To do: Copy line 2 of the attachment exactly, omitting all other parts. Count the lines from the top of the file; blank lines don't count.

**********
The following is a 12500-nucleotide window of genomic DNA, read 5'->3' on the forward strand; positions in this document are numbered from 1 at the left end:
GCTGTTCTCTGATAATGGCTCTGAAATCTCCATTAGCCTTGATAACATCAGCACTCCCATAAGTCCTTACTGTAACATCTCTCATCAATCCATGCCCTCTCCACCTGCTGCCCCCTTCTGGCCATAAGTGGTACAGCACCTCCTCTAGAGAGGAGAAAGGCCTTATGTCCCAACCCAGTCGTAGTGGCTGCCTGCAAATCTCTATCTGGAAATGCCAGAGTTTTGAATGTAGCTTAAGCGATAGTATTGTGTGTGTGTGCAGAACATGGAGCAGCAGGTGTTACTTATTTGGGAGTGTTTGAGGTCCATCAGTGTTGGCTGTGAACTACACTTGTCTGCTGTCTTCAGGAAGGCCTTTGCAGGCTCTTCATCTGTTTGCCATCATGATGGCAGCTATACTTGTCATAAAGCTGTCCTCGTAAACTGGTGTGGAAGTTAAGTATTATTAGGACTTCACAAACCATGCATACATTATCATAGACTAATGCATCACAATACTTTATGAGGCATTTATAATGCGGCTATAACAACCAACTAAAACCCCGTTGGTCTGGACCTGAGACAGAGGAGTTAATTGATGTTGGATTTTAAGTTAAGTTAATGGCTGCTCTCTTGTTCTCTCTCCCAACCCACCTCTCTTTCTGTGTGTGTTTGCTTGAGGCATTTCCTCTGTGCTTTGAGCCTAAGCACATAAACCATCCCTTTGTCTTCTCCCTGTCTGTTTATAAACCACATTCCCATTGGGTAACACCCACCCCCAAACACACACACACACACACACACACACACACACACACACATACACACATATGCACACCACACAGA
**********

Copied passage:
GCTGTTCTCTGATAATGGCTCTGAAATCTCCATTAGCCTTGATAACATCAGCACTCCCATAAGTCCTTACTGTAACATCTCTCATCAATCCATGCCCTCTCCACCTGCTGCCCCCTTCTGGCCATAAGTGGTACAGCACCTCCTCTAGAGAGGAGAAAGGCCTTATGTCCCAACCCAGTCGTAGTGGCTGCCTGCAAATCTCTATCTGGAAATGCCAGAGTTTTGAATGTAGCTTAAGCGATAGTATTGTGTGTGTGTGCAGAACATGGAGCAGCAGGTGTTACTTATTTGGGAGTGTTTGAGGTCCATCAGTGTTGGCTGTGAACTACACTTGTCTGCTGTCTTCAGGAAGGCCTTTGCAGGCTCTTCATCTGTTTGCCATCATGATGGCAGCTATACTTGTCATAAAGCTGTCCTCGTAAACTGGTGTGGAAGTTAAGTATTATTAGGACTTCACAAACCATGCATACATTATCATAGACTAATGCATCACAATACTTTATGAGGCATTTATAATGCGGCTATAACAACCAACTAAAACCCCGTTGGTCTGGACCTGAGACAGAGGAGTTAATTGATGTTGGATTTTAAGTTAAGTTAATGGCTGCTCTCTTGTTCTCTCTCCCAACCCACCTCTCTTTCTGTGTGTGTTTGCTTGAGGCATTTCCTCTGTGCTTTGAGCCTAAGCACATAAACCATCCCTTTGTCTTCTCCCTGTCTGTTTATAAACCACATTCCCATTGGGTAACACCCACCCCCAAACACACACACACACACACACACACACACACACACACACATACACACATATGCACACCACACAGA